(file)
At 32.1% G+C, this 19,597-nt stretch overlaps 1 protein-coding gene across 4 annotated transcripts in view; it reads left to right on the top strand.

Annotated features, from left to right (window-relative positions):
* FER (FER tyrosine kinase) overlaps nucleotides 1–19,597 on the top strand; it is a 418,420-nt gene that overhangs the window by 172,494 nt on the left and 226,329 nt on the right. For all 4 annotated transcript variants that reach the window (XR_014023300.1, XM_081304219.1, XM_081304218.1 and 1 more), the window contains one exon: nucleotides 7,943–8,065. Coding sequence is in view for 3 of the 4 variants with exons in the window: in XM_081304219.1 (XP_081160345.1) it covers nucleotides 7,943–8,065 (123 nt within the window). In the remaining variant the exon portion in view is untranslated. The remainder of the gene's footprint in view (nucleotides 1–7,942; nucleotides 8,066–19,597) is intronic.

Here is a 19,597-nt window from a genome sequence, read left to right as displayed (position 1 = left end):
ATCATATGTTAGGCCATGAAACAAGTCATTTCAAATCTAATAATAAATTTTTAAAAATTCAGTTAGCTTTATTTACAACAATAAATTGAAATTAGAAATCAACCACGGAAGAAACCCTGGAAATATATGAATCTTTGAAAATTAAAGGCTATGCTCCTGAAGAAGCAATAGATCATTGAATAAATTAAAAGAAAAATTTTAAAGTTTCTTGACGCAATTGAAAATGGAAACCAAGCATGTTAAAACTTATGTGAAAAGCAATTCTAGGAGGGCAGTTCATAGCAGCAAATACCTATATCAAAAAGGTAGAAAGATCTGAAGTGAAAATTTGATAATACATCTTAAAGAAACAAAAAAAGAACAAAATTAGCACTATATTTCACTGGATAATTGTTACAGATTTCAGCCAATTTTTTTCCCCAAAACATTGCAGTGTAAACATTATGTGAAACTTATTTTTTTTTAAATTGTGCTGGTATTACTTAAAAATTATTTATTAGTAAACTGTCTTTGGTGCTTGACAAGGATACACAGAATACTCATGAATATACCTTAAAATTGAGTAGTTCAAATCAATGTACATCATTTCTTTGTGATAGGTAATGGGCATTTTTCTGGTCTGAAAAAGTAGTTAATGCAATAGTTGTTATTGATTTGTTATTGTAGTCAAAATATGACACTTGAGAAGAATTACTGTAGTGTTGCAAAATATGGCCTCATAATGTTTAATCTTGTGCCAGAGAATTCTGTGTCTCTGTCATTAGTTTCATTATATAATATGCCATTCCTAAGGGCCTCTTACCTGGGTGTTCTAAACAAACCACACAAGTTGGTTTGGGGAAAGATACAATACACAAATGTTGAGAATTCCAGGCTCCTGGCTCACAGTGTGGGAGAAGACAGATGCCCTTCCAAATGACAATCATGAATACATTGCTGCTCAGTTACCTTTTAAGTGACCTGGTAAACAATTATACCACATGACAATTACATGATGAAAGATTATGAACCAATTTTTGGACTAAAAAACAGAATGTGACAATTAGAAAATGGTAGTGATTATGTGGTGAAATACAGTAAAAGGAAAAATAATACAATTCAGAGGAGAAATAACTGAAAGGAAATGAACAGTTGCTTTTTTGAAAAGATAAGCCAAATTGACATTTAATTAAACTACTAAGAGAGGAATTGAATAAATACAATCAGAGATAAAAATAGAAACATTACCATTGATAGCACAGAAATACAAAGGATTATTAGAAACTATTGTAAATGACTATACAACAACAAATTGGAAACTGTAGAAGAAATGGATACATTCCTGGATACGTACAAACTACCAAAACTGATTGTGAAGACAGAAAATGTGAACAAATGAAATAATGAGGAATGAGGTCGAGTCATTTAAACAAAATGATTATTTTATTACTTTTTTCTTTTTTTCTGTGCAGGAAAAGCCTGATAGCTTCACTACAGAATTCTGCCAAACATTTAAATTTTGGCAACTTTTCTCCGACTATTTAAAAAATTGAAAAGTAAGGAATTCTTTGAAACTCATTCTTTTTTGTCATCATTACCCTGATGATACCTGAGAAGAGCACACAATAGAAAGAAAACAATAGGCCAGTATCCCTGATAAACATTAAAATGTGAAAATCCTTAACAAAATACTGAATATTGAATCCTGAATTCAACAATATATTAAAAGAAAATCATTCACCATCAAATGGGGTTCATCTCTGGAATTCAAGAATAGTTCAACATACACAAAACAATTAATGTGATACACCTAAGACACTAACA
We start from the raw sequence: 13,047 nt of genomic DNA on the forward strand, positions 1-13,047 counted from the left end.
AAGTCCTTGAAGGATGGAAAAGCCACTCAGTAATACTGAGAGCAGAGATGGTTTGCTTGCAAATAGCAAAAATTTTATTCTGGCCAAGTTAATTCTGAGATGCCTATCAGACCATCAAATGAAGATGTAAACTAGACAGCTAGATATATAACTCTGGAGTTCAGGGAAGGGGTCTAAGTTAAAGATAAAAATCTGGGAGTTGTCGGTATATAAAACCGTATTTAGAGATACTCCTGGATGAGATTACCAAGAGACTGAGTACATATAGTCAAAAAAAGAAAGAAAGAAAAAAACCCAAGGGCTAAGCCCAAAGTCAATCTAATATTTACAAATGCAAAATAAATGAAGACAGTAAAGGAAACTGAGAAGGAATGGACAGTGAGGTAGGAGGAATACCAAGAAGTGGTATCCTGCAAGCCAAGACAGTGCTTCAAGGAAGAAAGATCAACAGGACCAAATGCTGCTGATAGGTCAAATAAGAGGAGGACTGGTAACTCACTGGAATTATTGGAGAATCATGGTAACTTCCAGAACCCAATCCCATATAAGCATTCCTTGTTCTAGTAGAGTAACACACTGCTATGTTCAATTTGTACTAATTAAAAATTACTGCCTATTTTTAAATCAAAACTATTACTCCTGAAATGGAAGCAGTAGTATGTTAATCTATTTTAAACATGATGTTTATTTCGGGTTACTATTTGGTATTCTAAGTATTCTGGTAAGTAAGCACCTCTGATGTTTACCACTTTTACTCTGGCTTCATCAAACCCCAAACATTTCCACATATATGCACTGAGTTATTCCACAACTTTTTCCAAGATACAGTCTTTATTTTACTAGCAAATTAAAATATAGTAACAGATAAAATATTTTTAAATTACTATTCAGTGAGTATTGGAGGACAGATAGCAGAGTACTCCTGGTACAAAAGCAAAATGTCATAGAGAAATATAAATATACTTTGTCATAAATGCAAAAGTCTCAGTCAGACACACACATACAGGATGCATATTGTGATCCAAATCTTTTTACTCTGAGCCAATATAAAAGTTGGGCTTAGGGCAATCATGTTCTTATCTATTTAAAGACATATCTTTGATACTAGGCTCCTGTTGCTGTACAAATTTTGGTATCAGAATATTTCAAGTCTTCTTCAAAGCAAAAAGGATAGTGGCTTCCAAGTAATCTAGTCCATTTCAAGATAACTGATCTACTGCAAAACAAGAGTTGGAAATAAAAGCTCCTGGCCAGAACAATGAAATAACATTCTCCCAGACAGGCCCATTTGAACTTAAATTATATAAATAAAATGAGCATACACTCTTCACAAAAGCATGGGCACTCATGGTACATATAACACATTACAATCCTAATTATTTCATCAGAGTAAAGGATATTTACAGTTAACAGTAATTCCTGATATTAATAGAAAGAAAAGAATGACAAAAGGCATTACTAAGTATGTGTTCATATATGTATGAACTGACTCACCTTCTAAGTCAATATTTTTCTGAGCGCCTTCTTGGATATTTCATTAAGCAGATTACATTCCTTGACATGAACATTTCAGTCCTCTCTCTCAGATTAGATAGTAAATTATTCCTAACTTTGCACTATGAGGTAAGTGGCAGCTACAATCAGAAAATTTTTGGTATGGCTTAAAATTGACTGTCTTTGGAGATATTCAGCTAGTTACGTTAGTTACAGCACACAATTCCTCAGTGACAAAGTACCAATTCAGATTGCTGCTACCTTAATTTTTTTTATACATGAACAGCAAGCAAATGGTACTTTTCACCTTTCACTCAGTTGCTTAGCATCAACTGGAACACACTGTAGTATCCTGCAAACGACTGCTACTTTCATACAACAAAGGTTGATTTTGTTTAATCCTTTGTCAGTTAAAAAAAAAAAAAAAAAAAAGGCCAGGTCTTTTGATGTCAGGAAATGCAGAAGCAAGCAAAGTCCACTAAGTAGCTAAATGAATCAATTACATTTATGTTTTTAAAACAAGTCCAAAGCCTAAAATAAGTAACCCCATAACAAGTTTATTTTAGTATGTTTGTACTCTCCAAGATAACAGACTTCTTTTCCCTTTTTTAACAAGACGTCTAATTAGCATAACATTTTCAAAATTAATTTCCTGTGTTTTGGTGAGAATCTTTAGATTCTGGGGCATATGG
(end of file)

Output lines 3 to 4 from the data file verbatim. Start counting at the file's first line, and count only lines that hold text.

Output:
* FER (FER tyrosine kinase) overlaps nucleotides 1–19,597 on the top strand; it is a 418,420-nt gene that overhangs the window by 172,494 nt on the left and 226,329 nt on the right. For all 4 annotated transcript variants that reach the window (XR_014023300.1, XM_081304219.1, XM_081304218.1 and 1 more), the window contains one exon: nucleotides 7,943–8,065. Coding sequence is in view for 3 of the 4 variants with exons in the window: in XM_081304219.1 (XP_081160345.1) it covers nucleotides 7,943–8,065 (123 nt within the window). In the remaining variant the exon portion in view is untranslated. The remainder of the gene's footprint in view (nucleotides 1–7,942; nucleotides 8,066–19,597) is intronic.

Here is a 19,597-nt window from a genome sequence, read left to right as displayed (position 1 = left end):